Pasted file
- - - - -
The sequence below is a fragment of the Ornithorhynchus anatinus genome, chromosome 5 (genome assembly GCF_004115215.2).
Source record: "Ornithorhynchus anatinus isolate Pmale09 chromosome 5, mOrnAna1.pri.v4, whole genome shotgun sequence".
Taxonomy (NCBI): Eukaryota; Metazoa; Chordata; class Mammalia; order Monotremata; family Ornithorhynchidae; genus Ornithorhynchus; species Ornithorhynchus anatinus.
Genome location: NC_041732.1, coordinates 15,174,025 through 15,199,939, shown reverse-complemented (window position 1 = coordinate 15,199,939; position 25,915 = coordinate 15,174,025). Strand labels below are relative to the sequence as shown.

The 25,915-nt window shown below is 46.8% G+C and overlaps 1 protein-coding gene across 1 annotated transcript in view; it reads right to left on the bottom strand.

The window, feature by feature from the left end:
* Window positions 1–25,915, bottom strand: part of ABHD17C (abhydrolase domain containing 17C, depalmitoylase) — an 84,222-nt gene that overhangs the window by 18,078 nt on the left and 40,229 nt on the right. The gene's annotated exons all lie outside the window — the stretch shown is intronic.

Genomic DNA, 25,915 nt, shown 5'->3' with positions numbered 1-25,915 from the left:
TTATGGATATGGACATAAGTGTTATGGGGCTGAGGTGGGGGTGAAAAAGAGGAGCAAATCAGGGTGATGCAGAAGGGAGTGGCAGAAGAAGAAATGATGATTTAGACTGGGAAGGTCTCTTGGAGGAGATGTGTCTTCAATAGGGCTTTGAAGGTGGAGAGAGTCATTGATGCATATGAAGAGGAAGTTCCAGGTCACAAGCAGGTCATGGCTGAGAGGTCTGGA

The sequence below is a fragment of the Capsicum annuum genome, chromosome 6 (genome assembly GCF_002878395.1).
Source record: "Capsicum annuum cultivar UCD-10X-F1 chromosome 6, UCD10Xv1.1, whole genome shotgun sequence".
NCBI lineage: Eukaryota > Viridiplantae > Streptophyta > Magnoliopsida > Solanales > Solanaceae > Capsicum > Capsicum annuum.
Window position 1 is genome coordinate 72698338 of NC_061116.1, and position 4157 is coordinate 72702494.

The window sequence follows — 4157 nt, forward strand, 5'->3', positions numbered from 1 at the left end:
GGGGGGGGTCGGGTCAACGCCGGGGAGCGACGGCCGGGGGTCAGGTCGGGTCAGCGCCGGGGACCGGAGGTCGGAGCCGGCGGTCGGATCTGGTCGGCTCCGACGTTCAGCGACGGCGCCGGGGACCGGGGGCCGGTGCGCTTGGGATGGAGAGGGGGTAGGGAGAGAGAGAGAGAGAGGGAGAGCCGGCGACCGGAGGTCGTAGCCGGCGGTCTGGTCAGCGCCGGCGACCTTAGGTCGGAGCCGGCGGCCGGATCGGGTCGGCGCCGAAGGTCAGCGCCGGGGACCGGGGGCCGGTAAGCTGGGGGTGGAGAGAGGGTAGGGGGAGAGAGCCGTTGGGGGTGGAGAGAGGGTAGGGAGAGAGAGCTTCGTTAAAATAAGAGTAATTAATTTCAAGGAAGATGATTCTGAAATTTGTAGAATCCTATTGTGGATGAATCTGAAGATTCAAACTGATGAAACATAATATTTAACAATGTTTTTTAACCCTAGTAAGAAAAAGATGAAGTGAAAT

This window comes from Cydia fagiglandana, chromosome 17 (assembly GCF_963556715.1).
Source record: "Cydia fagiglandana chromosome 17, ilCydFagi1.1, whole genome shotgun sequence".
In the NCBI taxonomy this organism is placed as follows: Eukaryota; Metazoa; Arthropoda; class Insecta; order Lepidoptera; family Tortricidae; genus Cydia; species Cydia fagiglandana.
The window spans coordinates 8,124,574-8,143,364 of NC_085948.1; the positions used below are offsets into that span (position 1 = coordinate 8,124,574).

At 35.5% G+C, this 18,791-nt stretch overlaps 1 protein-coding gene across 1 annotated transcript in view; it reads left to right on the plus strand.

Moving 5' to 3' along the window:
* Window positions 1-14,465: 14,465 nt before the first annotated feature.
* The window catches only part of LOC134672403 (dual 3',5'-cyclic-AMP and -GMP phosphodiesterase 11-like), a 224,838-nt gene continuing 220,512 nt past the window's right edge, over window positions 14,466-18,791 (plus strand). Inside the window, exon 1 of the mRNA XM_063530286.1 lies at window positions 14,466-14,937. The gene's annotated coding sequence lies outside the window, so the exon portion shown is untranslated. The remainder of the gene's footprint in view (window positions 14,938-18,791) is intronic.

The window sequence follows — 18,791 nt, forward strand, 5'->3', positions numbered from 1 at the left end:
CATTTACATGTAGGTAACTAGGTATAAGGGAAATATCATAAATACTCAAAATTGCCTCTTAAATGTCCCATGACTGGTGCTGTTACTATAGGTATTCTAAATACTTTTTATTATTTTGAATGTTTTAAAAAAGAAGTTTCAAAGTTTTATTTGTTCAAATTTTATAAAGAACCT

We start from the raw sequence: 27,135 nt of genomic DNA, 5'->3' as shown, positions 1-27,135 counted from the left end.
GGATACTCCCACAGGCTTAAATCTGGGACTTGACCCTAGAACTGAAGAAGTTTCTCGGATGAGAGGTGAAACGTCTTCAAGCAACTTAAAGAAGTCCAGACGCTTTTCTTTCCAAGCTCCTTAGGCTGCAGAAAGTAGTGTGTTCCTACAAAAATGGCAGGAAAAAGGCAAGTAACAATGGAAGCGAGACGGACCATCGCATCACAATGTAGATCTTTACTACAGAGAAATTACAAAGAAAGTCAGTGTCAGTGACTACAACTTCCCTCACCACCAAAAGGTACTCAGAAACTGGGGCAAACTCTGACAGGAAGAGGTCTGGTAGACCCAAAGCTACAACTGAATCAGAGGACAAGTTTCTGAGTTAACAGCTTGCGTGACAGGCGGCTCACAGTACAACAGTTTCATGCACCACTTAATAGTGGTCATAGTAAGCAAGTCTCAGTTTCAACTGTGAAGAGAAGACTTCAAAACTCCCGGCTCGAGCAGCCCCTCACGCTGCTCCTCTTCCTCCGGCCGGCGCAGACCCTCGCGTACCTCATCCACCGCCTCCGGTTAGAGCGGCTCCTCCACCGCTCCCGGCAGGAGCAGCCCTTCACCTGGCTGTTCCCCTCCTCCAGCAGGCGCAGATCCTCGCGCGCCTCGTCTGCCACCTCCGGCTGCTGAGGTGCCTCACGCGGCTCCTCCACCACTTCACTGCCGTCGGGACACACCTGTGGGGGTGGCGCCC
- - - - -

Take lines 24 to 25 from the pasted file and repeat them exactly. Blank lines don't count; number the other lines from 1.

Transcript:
The window sequence follows — 18,791 nt, forward strand, 5'->3', positions numbered from 1 at the left end:
CATTTACATGTAGGTAACTAGGTATAAGGGAAATATCATAAATACTCAAAATTGCCTCTTAAATGTCCCATGACTGGTGCTGTTACTATAGGTATTCTAAATACTTTTTATTATTTTGAATGTTTTAAAAAAGAAGTTTCAAAGTTTTATTTGTTCAAATTTTATAAAGAACCT